From a wage and hour perspective, among the events triggering a disclosure requirement is the receipt of a WH-56, which is the document provided by WHD to identify back wages due at the conclusion of an investigation.  That is, in every investigation in which WHD has taken credit for the payment of back wages, a contractor will have a subsequent obligation to disclose the ultimate findings of that investigation.  Even absent the issuance of a WH-56, however, the proposed Guidance identifies several other similar documents that WHD can use to identify violations, such as letters assessing civil money penalties or identifying violations of the FLSA, Service Contract Act, or Davis-Bacon Act.  In short, virtually every finding by WHD that has not been challenged and specifically reversed at a higher level will trigger a contractor's disclosure obligation.

In the case of the NLRB, the decision to issue a complaint, however, is not an agency determination or adjudication.  Indeed, at the complaint stage of the litigation, the NLRB is confronted only with alleged violations, and a charging party’s right to a remedy can be enforced only after an adjudication.  Regional Directors issue complaints not only when a determination of reasonable cause has been made, but also when two competing views of the evidence require a credibility determination and therefore an adjudicatory hearing, thus making a Regional Director’s complaint a particularly inappropriate factor to consider in determining suitability for a federal contract.  Nevertheless, the proposed Guidance deems a Regional Director’s complaint as a reportable event. 

At the EEOC, every reasonable cause determination and likely every conciliation agreement will have to be reported.  Indeed, a reasonable cause determination that demands $10,000 even if an employer settles the matter for as little as $500 and/or some other injunctive relief would be deemed “serious” under the proposed Guidance.  

Any show cause notice issued by OFCCP will have to be reported.  As show cause notices are issued for even minor technical violations including delays in submitting requested documents or data to the OFCCP, this could even impact contractors who are otherwise in compliance with the regulations.  Moreover, entering into conciliation agreements will need to be evaluated much more carefully.  Often federal contractors enter into conciliation agreements even where they have strong defenses because the cost of litigating would outweigh the cost associated with entering into the agreement.  Now, conciliation agreements could put federal contracts at risk.   

For OSHA, even if a citation is reduced to a non-serious violation to settle an inspection, the initial citation will determine whether a reportable event has occurred. 

In addition, to achieve further paycheck transparency for workers, contractors and subcontractors will be required to provide their workers on federal contracts with information each pay period regarding how their pay is calculated (a wage statement) and provide notice to those workers whom they treat as independent contractors.  This effectively adopts a right-to-know statute for federal contractors absent Congressional action. 

At bottom, any OSHA citation, reasonable cause finding from the EEOC, complaint at the NLRB or notice from WHD could form a basis for a contracting agency to deny awarding a federal contract to any particular contractor (or subcontractor).  By setting the floor at $5,000 for a fine or penalty or $10,000 for back pay, the proposed Guidance drastically increases the burdens on federal contractors to report and ultimately be awarded, large federal contracts.  Practically, it incentivizes federal contractors to settle claims before any administrative merits decision occurs, even where it is unlikely that any allegations against it are true.  With an Administration aggressively pursuing questionable theories on labor law violations that may be rejected inside a courtroom, this proposed Guidance essentially deems any adverse decision by any enforcement agency to be grounds to deny a contract.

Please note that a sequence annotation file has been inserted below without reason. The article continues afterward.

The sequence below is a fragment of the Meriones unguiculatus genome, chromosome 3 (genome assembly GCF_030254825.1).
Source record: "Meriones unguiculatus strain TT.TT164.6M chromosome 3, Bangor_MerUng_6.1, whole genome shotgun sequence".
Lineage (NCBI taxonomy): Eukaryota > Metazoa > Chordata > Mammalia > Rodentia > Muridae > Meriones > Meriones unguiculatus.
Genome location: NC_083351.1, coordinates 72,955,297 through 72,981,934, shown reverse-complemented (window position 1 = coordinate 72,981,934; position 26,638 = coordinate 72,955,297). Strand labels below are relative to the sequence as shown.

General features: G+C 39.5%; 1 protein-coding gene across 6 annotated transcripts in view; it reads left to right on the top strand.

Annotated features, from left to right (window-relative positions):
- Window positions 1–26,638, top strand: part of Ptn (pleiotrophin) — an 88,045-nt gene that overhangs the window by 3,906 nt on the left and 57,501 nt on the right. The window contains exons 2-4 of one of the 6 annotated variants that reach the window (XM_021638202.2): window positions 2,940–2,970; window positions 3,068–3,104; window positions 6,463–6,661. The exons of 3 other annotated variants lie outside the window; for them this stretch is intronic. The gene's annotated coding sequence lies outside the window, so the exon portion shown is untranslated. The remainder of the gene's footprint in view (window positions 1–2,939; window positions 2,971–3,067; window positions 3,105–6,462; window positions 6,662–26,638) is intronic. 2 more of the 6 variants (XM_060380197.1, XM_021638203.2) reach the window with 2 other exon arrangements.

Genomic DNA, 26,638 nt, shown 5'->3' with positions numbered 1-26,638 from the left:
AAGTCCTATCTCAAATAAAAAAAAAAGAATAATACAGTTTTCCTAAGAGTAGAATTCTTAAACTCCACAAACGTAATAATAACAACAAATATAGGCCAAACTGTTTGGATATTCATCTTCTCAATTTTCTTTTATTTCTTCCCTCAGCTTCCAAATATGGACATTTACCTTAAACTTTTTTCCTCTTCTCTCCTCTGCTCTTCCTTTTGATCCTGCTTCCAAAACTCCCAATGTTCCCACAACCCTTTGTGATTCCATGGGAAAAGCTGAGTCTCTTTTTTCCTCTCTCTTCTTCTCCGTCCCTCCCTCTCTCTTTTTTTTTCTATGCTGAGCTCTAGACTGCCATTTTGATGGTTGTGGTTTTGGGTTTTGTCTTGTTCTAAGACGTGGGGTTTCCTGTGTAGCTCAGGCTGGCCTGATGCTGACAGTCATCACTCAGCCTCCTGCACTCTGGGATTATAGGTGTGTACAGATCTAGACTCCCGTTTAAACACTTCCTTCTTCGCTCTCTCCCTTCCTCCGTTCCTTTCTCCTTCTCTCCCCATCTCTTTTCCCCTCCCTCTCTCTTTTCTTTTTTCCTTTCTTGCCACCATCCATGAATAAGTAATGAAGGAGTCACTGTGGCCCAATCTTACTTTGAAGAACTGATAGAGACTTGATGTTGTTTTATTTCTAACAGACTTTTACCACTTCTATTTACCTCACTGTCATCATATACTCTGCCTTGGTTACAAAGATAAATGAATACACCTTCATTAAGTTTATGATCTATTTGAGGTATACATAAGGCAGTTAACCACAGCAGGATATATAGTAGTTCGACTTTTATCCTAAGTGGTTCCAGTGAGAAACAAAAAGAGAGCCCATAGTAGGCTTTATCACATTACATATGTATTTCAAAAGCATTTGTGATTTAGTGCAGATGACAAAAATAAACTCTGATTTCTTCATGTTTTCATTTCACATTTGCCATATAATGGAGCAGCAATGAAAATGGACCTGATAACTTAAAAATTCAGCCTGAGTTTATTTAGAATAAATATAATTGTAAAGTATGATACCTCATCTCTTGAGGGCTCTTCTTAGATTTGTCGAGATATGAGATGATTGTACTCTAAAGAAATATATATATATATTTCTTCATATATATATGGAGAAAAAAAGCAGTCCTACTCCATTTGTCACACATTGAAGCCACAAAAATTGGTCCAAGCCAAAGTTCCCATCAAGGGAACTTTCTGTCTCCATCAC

The proposed Guidance would significantly impact federal contractors in the areas of compliance and protests.  In the area of compliance, the proposed Guidance will require significant data collection and reporting.  And any entity, including unions conducting an organizing campaign or plaintiff’s attorneys, can use the disclosures for any purpose.  It also poses the risk of contractors inaccurately reporting based on the adequacy of their internal collection processes being accused of false reporting.  In the area of protests, the proposed Guidance opens the door for bidders to complain of unequal treatment, or unreasonable government review, of their labor compliance.

For federal contractors, it is difficult to view the Guidance as anything more than the  Administration’s attempt to circumvent Congress and impose extra-statutory penalties against federal contractors.  Ultimately, government bureaucrats far removed from any policy-making position will be able to influence the decision of where million-dollar federal contracts are awarded and expose the federal procurement process to potential litigation.  As the time for the current Administration winds down, it is clear that this “guidance” reflects its aggressive position that it will pursue in the coming twenty months. 

The comment period will be open for 60 days from publication in the Federal Register.  Given these potential issues and more that will inevitably arise in the coming weeks, it is important for the regulated community to consider submitting comments for the record regarding pros and cons of the proposed Guidance.